THIS STORY HAS BEEN FORMATTED FOR EASY PRINTING

Report decries drug makers' perks for MDs

Providers of care are urged to shun financial benefits

By Matthew Perrone
Associated Press / April 29, 2009
  • Email|
  • Print|
  • Reprints|
  • |
Text size +

WASHINGTON - Millions of dollars in gifts, travel, and consulting fees from the pharmaceutical industry should be eliminated to stop companies from influencing how doctors practice medicine, a report by the government's top medical advisers says.

The sweeping recommendations from the Institute of Medicine call on medical professionals - from university professors to family doctors - to shun financial arrangements with companies that have flourished over the past three decades.

Taking free lunches from company sales people, giving paid lectures on their behalf, and other practices "erode public trust while providing no meaningful benefits to patients or society," said the institute panel's chairman, Dr. Bernard Lo.

The report calls on medical schools, hospitals, and physician groups to:

Publicly report funding they receive from companies.

Refuse free meals, gifts, and other items from companies.

Prohibit doctors who have financial conflicts of interest from testing new therapies on people.

The 353-page document arrives as lawmakers bolster efforts to require companies to publicly report the money they spend on courting physicians. The report could give them more leverage in their push to untangle the knotty relationships between industry and physicians, which some say drive up the cost of medicine.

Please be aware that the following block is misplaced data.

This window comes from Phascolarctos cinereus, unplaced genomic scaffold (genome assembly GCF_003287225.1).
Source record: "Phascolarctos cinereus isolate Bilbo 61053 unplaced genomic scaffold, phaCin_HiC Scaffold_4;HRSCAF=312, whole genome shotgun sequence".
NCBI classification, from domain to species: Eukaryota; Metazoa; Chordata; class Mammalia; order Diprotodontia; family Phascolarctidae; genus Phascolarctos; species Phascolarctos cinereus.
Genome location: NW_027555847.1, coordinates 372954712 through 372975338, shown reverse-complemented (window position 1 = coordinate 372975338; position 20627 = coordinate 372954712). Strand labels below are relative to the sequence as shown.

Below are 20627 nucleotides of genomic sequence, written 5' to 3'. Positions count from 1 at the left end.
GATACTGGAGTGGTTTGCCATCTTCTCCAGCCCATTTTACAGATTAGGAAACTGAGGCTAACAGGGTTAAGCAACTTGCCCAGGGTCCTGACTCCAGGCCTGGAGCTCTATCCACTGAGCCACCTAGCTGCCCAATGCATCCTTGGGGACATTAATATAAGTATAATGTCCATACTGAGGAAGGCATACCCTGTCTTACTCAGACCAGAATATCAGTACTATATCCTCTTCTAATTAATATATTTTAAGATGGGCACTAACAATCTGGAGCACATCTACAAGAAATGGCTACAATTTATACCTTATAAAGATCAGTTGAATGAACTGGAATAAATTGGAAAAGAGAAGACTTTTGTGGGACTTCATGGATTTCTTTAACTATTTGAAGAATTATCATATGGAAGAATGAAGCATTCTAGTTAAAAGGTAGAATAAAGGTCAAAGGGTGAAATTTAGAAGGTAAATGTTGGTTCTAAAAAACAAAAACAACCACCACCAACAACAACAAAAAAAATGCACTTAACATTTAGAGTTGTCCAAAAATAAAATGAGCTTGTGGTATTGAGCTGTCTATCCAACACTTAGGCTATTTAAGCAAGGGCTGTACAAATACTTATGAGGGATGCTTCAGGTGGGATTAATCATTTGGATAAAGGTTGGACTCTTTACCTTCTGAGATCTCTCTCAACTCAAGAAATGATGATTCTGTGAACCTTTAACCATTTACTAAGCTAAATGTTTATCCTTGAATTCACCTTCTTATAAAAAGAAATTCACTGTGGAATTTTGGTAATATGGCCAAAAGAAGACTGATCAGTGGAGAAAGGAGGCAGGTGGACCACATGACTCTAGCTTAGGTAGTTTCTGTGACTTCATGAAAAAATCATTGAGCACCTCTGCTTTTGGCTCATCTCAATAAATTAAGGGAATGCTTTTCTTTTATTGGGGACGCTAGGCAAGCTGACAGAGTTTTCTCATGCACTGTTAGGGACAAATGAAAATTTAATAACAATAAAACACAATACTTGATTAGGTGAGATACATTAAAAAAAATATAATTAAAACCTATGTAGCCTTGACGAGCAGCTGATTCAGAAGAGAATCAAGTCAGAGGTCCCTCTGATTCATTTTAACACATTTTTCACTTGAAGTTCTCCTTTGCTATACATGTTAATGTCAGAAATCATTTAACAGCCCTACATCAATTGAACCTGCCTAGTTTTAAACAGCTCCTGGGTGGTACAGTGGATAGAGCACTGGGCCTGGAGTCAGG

The American Medical Association and other groups have taken some steps in that direction, for instance, phasing out company-paid trips to luxury resorts. And Stanford University, the University of Pennsylvania, and other medical schools are disclosing more about faculty members' conflicts of interest.

Consumer advocates, however, say that more dramatic changes are needed.

"I think there may be some sparks that fly from this report, since many industry and medical groups had already been moving in this direction," said Steven Findlay of Consumers Union. "But I think this will accelerate the movement toward full disclosure of these conflicts."

The Institute of Medicine advises the government on healthcare matters. While its recommendations are not binding, many executives and physicians are likely to heed the advice to avoid further scrutiny.

In the past year, Senator Charles Grassley, Republican of Iowa, has uncovered more than six questionable arrangements between leading researchers and drug companies.

Grassley and Senator Herb Kohl, a Wisconsin Democrat, are pushing a bill that would require companies to disclose all payments to physicians over $100. But the institute's report goes further, calling for the disclosure of payments to patient groups and other nonprofits that are often funded by industry dollars.

The Pharmaceutical Research and Manufacturers of America, a trade group, is trying to head off regulation by reining in marketing efforts.

Its executive vice president, Diane Bieri, cautioned there could be unintended consequences of adopting the institute's recommendations.